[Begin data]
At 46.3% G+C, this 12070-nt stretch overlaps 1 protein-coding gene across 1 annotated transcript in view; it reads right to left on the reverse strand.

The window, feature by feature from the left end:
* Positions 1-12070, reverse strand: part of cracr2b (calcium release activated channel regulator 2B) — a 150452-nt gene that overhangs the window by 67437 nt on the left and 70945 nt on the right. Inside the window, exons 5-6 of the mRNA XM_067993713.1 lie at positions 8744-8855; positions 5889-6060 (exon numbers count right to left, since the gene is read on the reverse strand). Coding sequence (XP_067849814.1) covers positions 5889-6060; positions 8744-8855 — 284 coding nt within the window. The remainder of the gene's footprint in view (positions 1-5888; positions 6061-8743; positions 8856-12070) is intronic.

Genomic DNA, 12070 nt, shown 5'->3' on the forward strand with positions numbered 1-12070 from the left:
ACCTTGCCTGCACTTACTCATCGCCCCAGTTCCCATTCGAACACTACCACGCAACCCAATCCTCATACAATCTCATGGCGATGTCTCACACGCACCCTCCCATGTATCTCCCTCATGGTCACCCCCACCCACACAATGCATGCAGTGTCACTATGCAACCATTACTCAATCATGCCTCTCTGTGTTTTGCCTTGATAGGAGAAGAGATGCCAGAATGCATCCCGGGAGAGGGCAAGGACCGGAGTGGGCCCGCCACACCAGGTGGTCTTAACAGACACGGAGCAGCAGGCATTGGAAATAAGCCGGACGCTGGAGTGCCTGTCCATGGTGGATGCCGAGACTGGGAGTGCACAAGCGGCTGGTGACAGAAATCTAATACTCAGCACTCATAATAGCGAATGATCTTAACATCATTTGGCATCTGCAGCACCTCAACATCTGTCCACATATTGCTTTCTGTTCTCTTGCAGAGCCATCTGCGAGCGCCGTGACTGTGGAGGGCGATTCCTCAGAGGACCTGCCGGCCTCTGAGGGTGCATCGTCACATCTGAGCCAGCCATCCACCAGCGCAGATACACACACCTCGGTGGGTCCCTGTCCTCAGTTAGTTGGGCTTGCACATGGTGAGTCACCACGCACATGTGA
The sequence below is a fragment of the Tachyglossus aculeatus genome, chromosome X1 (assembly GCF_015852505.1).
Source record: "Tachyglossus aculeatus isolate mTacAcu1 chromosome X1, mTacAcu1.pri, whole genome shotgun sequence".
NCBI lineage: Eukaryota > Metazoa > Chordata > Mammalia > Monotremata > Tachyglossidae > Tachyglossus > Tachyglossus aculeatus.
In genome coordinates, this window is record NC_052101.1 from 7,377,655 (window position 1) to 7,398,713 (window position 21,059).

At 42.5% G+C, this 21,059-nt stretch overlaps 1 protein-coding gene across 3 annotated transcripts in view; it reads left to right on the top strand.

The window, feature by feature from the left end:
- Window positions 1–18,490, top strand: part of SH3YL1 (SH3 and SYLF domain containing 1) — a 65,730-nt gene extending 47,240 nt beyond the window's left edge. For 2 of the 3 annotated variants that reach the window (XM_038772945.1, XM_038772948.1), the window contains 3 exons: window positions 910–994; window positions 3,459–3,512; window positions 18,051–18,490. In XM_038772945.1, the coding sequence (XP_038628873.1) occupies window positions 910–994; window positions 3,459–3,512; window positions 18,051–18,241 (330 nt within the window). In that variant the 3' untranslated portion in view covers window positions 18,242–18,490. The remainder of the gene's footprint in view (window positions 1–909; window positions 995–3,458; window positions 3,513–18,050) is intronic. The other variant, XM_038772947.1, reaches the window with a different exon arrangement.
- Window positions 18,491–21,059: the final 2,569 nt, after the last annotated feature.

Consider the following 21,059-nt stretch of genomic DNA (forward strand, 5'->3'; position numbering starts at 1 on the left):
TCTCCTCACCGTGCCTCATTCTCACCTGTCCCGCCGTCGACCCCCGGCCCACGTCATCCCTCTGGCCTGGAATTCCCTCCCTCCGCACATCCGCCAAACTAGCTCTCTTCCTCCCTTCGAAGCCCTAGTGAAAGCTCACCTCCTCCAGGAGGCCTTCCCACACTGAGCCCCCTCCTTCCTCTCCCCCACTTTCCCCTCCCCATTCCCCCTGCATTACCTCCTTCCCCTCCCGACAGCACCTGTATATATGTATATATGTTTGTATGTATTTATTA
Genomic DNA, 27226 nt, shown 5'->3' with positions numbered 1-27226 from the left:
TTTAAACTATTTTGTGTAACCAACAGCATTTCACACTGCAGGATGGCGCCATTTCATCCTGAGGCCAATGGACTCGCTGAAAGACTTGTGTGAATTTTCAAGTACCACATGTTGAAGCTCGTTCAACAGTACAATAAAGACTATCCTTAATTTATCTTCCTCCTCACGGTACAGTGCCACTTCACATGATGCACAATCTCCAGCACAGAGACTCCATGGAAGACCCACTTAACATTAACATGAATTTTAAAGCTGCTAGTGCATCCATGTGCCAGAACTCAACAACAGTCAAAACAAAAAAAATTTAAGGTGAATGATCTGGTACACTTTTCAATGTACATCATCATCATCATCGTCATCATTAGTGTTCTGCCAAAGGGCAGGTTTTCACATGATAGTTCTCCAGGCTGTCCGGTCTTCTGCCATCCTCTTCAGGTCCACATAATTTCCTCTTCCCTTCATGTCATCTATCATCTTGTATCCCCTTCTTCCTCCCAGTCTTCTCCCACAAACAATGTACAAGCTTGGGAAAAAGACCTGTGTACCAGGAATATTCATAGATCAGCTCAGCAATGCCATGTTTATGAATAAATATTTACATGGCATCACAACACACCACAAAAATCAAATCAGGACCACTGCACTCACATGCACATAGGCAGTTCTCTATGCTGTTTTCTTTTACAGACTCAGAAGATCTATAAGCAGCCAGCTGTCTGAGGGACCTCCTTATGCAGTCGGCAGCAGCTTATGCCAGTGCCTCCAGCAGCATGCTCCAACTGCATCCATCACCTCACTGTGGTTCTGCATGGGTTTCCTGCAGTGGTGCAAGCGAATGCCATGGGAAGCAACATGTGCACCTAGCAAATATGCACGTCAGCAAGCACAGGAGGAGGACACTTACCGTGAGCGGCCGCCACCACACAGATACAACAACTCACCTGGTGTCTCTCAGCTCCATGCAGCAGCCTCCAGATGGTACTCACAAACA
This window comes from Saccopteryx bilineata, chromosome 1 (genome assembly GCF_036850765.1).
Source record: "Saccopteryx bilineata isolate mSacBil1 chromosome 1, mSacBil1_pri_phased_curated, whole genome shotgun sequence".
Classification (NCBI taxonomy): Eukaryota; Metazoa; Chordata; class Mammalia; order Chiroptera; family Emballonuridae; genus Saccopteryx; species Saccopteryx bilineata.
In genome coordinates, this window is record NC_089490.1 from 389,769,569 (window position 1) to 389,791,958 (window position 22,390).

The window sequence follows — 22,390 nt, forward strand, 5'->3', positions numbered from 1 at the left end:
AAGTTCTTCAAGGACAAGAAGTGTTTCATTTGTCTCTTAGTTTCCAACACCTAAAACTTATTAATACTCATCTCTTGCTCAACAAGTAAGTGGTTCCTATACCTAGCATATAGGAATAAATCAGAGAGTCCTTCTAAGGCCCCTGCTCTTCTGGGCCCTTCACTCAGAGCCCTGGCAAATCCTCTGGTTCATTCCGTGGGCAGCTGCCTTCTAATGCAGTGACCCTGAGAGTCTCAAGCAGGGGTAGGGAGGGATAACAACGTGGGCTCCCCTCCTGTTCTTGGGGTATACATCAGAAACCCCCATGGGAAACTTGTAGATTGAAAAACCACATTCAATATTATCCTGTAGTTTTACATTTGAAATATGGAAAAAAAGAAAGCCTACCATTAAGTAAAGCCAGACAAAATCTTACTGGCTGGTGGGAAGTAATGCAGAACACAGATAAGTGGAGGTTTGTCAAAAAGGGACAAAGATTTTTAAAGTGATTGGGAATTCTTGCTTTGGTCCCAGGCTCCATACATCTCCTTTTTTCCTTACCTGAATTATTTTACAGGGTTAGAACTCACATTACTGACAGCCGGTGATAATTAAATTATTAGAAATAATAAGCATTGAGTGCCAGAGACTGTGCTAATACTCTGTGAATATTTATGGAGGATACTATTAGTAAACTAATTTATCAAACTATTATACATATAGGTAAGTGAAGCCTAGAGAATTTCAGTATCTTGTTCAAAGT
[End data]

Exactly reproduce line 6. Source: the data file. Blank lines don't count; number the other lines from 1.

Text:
The sequence below is a fragment of the Tachyglossus aculeatus genome, chromosome X1 (assembly GCF_015852505.1).